Reign & Revolution
Janine A. Southard
(Hive Queen Saga, #3)
Publication date: April 12th 2016
Genres: Science Fiction, Young Adult
The Hive Queen Saga’s Thrilling Conclusion!
Rhiannon and her Hive have mastered space travel. Sort of. At least, they’re better at it. They’ve outsmarted kidnappers, survived severe oxygen deprivation, and heisted back their own ship engine from would-be thieves.
Since joining up, they’ve traveled further and further away from their home planet. But out on Yin He Garden Station (in Chinese-owned territory), home catches up at a physics symposium.
When Alan’s former research advisor makes an offer that’ll bring them home as respected members of society, Rhiannon knows she has to accept. But home isn’t exactly as she left it, and a hostile space fleet stands between her aging ship and her new/old life. Should she be running towards the fleet, or scurrying back into international space as fast as her craft can go?
Previous books in the series:
“Hello, Alan.” Professor Cantor slipped into the twill chair beside his and poured two water glasses.
And that was why he’d told his Hive mates to visit the garden and check on the ship. Alan flicked his eyes in Cantor’s direction, a polite passing familiarity. He flicked them away again. They couldn’t know Cantor was here and wanted to talk with him.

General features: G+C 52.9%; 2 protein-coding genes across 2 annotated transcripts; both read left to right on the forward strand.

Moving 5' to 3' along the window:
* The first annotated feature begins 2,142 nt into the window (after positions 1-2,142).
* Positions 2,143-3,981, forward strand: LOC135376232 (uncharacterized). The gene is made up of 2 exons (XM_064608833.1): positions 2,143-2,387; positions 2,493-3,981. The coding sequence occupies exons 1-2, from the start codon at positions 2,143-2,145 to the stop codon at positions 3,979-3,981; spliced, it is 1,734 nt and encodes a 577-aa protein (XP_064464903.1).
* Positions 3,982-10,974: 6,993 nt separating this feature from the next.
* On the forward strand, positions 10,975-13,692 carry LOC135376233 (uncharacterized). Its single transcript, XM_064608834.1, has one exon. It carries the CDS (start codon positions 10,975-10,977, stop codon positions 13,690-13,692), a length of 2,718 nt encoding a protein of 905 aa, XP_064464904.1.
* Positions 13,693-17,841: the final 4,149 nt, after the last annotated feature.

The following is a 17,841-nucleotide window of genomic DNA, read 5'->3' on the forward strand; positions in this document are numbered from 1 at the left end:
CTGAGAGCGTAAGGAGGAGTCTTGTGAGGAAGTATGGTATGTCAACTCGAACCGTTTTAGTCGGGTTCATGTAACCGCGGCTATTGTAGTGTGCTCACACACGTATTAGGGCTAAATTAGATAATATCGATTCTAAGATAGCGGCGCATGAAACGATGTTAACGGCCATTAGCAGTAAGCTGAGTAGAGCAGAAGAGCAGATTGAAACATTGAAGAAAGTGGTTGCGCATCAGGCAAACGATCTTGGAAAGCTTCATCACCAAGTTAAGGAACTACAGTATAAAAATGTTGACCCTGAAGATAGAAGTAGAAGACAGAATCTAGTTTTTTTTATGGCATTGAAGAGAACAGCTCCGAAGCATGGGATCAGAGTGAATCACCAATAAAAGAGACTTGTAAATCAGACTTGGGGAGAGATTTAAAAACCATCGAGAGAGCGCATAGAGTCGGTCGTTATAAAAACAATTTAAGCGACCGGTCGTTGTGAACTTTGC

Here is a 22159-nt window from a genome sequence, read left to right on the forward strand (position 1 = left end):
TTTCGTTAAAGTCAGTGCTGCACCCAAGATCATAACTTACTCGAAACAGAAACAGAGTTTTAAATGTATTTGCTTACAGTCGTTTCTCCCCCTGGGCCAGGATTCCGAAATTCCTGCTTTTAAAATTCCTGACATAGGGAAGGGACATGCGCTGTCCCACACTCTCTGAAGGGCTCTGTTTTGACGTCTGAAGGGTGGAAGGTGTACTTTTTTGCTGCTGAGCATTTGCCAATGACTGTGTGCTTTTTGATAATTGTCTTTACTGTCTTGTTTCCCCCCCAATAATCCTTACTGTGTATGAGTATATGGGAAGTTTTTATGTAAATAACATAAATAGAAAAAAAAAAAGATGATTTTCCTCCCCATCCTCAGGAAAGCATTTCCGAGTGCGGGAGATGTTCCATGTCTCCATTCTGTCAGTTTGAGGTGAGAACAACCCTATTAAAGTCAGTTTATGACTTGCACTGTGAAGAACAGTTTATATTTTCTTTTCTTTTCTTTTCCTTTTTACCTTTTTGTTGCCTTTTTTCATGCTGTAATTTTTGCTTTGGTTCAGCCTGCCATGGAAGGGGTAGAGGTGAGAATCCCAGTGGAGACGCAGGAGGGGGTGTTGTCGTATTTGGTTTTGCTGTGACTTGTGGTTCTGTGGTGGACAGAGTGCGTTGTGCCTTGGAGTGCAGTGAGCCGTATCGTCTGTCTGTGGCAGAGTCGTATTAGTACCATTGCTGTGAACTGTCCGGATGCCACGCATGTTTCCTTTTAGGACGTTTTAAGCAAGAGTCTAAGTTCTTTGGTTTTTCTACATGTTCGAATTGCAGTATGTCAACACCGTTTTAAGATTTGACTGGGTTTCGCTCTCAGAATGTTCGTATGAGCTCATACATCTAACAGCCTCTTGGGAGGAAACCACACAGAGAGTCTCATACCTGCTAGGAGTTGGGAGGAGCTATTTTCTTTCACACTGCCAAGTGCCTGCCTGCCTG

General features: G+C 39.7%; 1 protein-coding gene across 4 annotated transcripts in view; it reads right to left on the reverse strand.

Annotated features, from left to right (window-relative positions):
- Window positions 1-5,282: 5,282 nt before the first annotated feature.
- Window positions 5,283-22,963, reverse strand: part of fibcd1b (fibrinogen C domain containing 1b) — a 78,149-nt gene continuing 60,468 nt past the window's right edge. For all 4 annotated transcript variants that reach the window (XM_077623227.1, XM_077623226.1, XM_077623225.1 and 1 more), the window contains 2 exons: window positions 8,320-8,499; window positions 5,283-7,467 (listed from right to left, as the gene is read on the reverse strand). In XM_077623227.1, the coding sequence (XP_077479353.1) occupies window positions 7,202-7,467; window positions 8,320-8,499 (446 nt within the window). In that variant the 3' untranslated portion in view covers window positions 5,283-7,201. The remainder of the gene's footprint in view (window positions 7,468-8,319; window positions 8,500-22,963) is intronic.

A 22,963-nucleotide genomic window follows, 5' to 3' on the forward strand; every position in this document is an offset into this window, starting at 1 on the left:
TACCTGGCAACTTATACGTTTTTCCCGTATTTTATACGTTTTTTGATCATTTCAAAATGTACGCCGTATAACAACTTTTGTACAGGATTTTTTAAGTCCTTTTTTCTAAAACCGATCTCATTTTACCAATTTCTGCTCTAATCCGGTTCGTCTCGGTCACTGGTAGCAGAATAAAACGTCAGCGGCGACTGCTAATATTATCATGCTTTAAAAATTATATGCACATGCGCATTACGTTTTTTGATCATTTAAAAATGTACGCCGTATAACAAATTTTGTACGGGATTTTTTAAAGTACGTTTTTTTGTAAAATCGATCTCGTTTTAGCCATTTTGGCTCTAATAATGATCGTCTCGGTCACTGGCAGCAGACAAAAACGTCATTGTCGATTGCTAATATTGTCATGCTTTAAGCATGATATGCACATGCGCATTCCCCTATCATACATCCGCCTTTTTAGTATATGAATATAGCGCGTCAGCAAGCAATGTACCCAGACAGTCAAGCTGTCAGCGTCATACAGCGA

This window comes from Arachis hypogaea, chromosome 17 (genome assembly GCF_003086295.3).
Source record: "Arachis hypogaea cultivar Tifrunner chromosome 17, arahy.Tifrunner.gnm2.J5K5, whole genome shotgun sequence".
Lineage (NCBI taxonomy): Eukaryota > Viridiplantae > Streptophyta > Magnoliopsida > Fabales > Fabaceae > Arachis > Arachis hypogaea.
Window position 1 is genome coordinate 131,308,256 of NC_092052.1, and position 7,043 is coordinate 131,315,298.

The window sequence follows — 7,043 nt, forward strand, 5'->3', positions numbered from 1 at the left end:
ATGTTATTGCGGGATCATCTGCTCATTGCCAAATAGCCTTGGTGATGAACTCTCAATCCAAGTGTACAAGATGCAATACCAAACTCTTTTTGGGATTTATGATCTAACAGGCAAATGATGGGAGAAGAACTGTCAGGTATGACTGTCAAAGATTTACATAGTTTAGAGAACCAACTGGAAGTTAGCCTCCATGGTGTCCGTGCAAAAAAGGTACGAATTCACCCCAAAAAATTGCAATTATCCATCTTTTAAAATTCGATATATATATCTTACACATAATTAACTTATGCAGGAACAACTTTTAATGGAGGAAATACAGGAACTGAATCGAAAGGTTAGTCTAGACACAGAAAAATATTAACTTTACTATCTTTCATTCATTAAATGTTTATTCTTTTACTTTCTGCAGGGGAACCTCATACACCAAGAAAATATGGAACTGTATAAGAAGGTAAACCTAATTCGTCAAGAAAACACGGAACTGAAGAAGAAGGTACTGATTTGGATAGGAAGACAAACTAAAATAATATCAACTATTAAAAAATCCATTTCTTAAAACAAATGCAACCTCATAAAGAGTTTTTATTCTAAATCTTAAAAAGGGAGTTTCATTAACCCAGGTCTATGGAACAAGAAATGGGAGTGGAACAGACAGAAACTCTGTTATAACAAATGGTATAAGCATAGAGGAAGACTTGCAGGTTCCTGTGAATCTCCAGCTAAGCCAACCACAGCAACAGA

Either they’d be mad at Alan for bringing them to the Dyfed establishment’s attention, or they’d give everything up in order to give him the chance to hear what Cantor had to say. Either way, Alan would be left to stew in a pool of guilt.
His cheeks tightened as he maintained a fake smile. Nothing wrong here, professor. Just your regular old protégé attending a conference. Alone. On his way somewhere else. Would Cantor believe Alan had amnesia and that was the reason he’d been avoiding the man’s messages?
“Hello, professor.” Alan squirmed in his “ergonomic” chair, clearly intended for some species not yet discovered by humanity, and looked out the tiny window at the nothingness of space.
“I was excited to see your name on the program. Congratulations on getting your miniaturized Alcubierre drive to work.”
“Thank you,” Alan muttered. Cantor had timed this perfectly. He couldn’t leave his seat so close to the start of a fresh talk, and he didn’t want to cause a scene. He was cornered.
“I know how much you like to keep busy, so let me tell you about this interesting new project. It’s a missile defense grid, and you’re going to want to look at the maths.”